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Obesity and Health Causes and Its Effects

Causes of obesity

Numerous studies have attested that genes significantly affect obesity. Agovino et al. (2019) note that family history may suggest a genetic predisposition. These hereditary characteristics contribute to worldwide obesity, according to Brewis et al. (2018). Environmental factors worsen it, while weight issues rise in sitting-intensive societies (Chooi et al., 2019). Poor diets exacerbate the effect and cause obesity, according to Tappy (2018). Agovino et al. (2019) argue that socioeconomic status is a critical environmental component in resource- and opportunity-inequality-related obesity. We learn more about this challenging topic by considering psychology. Fatima et al. (2018) relate emotional eating to obesity and emotional coping. According to Cardel et al. (2020), stress is linked to psychological and physiological health. From causes to effects, obesity impairs mental and physical health. Worldwide, obesity raises the risk of cardiovascular disease, type 2 diabetes, and joint difficulties, according to Blüher (2019). Cardel et al. (2020) say obesity causes anxiety, depression, and body image difficulties.

The study by Brewis et al. (2018) explores obesity-related sociocultural stigma and discrimination. According to sociology, obesity affects relationships and promotes prejudices. Future obesity treatment must acknowledge its complexity. Thus, further research is needed to address the issue continuously. Upadhyay et al. (2018) advise eating and exercising well. Public health interventions like awareness and education are crucial to changing obesity stereotypes, according to the WHO (2022). Srivastava and Apovian (2018) recommend bariatric surgery and medication, but the effectiveness of these medications is still debated, highlighting the obesity pandemic’s hurdles. Genetic, environmental, and psychological factors are all causes of obesity. The obesity pandemic must be understood regarding human choices and social, economic, and cultural factors. Only global initiatives can enhance health and overcome the complex problem of obesity.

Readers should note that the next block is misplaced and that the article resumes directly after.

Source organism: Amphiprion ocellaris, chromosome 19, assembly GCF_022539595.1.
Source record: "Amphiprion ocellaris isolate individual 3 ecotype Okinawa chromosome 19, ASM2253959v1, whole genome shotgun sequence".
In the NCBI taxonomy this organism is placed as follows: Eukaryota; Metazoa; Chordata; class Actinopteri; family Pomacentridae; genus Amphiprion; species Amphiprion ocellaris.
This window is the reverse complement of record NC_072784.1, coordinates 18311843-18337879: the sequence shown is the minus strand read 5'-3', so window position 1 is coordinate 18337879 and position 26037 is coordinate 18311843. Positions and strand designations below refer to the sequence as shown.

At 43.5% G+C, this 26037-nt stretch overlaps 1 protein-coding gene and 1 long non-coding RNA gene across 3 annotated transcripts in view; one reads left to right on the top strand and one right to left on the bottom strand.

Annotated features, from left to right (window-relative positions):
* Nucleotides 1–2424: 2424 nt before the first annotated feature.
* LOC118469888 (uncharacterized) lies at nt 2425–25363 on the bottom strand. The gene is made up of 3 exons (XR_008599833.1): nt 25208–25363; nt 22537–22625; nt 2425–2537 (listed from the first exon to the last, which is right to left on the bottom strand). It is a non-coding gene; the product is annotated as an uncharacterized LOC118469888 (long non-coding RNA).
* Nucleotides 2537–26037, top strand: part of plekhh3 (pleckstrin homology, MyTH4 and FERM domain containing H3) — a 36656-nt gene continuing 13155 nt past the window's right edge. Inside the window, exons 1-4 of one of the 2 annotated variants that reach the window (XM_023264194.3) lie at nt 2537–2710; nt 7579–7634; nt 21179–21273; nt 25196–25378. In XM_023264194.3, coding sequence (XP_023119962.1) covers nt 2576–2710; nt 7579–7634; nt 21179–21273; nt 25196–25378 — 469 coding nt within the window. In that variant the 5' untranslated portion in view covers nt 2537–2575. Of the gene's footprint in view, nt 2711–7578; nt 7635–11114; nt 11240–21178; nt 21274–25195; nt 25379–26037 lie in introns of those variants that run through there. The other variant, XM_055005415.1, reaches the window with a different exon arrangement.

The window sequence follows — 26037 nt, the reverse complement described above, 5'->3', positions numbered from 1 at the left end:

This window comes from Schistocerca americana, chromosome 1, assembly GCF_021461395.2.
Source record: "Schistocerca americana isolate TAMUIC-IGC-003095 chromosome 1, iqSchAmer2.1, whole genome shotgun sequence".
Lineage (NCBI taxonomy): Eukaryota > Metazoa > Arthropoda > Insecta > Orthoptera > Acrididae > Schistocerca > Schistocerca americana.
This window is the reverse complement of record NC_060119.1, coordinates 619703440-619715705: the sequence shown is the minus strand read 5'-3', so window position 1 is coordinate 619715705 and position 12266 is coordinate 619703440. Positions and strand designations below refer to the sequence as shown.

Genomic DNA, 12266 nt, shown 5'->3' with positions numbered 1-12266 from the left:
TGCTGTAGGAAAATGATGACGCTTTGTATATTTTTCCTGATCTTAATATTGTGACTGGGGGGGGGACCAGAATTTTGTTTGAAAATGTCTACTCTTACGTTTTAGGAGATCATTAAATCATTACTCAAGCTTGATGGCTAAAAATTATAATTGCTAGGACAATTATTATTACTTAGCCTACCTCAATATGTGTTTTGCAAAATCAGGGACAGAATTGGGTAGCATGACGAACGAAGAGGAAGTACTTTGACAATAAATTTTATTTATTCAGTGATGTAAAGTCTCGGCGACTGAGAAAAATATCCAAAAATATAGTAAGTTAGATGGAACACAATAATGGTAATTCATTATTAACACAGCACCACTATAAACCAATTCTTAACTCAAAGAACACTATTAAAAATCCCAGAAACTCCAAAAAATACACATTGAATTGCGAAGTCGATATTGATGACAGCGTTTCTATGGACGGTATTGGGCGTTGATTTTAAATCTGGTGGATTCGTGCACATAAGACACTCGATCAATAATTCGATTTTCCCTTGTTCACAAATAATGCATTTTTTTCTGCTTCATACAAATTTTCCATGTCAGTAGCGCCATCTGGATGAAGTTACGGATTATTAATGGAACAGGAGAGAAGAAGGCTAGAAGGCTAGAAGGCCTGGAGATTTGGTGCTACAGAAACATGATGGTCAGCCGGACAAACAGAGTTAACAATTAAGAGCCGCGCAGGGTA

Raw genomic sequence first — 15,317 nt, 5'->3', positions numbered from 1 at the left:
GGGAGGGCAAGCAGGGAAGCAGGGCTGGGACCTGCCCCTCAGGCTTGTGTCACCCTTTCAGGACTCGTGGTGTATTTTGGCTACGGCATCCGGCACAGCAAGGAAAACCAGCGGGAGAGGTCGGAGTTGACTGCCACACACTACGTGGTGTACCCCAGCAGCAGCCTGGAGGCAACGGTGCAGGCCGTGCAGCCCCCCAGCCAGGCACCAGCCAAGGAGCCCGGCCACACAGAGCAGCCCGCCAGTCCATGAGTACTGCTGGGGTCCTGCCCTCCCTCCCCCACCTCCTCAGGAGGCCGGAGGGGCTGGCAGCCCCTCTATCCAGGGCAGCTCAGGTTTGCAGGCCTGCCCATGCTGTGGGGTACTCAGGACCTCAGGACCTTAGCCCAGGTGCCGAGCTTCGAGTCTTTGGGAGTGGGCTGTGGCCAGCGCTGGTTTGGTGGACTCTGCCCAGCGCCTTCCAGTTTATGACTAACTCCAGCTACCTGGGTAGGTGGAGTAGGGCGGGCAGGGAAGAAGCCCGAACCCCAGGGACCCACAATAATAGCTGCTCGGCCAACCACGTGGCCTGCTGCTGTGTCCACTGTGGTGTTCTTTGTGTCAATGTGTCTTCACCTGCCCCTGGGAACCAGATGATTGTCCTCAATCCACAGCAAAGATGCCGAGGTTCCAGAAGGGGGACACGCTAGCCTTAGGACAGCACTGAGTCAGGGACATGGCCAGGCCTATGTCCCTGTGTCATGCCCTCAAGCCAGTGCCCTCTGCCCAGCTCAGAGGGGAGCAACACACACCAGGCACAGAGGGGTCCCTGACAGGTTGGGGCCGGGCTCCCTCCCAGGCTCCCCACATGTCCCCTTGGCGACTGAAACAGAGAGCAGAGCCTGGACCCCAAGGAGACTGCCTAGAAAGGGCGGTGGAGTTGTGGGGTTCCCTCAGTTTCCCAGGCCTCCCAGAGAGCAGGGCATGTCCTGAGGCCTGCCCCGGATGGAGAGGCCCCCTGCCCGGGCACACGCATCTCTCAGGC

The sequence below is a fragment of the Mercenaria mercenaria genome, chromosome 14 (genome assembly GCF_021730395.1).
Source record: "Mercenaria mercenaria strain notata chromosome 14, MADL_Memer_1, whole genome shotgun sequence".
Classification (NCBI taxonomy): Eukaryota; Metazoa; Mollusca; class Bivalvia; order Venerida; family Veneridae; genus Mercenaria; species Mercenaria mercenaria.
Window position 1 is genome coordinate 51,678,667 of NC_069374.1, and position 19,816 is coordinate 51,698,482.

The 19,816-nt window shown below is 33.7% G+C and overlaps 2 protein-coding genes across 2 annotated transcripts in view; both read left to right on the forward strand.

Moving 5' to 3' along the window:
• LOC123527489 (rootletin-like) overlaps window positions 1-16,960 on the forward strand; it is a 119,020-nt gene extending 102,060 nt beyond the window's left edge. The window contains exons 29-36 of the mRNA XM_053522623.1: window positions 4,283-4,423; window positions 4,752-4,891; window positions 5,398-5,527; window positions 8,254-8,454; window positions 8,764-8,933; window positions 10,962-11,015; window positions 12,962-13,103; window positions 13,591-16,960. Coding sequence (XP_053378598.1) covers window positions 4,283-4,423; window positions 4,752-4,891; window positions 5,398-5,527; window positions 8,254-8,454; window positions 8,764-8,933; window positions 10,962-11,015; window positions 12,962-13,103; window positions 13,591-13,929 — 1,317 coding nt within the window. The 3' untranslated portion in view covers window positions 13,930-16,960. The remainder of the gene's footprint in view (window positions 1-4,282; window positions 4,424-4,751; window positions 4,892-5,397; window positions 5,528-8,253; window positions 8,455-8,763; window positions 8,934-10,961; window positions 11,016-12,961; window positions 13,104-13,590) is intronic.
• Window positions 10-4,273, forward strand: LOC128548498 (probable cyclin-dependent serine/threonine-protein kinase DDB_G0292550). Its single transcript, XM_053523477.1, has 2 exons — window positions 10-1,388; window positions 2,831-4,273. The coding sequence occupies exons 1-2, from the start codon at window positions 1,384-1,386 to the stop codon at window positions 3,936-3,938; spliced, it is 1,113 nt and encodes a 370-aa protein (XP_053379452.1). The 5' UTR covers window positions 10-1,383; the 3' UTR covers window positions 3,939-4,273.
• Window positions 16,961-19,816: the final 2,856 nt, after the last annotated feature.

Health effects of obesity

Besides weight gain, which can result in other complications, obesity has significant physical and mental health consequences. Blüher (2019) revealed that obesity is linked to cardiovascular disease, which is considered to be one of the worst physical impacts. The complex association between obesity and type 2 diabetes was highlighted by Chooi et al. (2019), emphasizing the systemic dangers of obesity. From mental to physical health, obesity strains joints, increasing the likelihood of joint disorders and deteriorating physical health, according to Fatima et al. (2018). The mental repercussions of obesity go beyond physical. Cardel et al. (2020) state that fat people develop anxiety and depression, and due to their complex relationship, mental health and obesity must be addressed holistically.

The psychological impact includes body image difficulties, according to Brewis et al. (2018). Media and culture promote obesity-related standards, which lower self-esteem and mental health. Social and personal repercussions of obesity are linked. Stigma and prejudice make obesity harder to treat, say Brewis et al. (2018). Fat stigma impacts personal and professional relationships. Obesity impacts mental, physical, and social health. To fight obesity, we must address its physical and emotional manifestations as well as its social norms, like prejudice and stigma. Such broad measures can only lower obesity’s health hazards and help obese people feel supported.